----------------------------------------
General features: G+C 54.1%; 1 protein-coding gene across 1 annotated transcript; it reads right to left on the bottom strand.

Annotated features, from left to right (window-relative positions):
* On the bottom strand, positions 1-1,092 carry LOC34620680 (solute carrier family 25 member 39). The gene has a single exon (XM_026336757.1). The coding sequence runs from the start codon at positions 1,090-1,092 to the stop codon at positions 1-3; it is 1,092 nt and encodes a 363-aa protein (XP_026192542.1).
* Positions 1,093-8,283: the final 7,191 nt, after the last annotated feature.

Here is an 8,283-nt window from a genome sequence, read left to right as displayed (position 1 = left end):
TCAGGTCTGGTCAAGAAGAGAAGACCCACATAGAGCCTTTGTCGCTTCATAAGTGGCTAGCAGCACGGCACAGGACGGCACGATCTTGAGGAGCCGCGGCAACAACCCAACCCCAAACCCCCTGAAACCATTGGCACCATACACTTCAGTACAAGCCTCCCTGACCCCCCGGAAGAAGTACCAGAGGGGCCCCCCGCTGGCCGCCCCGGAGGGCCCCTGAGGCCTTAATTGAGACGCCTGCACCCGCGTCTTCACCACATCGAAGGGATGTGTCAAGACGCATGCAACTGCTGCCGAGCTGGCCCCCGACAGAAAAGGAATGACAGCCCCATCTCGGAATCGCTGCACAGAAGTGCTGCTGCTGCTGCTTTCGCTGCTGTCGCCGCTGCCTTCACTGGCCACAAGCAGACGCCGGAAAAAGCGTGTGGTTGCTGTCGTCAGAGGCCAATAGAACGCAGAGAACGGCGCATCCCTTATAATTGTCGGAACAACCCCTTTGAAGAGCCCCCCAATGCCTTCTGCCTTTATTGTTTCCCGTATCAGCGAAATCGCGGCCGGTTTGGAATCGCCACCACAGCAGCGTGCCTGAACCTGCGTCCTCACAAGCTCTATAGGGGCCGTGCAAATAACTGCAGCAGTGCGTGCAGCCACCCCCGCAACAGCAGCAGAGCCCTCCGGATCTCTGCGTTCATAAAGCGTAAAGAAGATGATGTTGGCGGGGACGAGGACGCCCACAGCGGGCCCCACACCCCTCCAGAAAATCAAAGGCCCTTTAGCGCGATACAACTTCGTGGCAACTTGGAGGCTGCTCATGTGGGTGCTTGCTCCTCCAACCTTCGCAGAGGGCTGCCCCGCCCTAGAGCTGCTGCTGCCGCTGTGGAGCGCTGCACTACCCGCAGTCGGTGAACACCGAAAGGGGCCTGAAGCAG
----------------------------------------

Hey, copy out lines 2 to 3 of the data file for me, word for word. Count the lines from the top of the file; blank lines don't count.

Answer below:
Annotated features, from left to right (window-relative positions):
* On the bottom strand, positions 1-1,092 carry LOC34620680 (solute carrier family 25 member 39). The gene has a single exon (XM_026336757.1). The coding sequence runs from the start codon at positions 1,090-1,092 to the stop codon at positions 1-3; it is 1,092 nt and encodes a 363-aa protein (XP_026192542.1).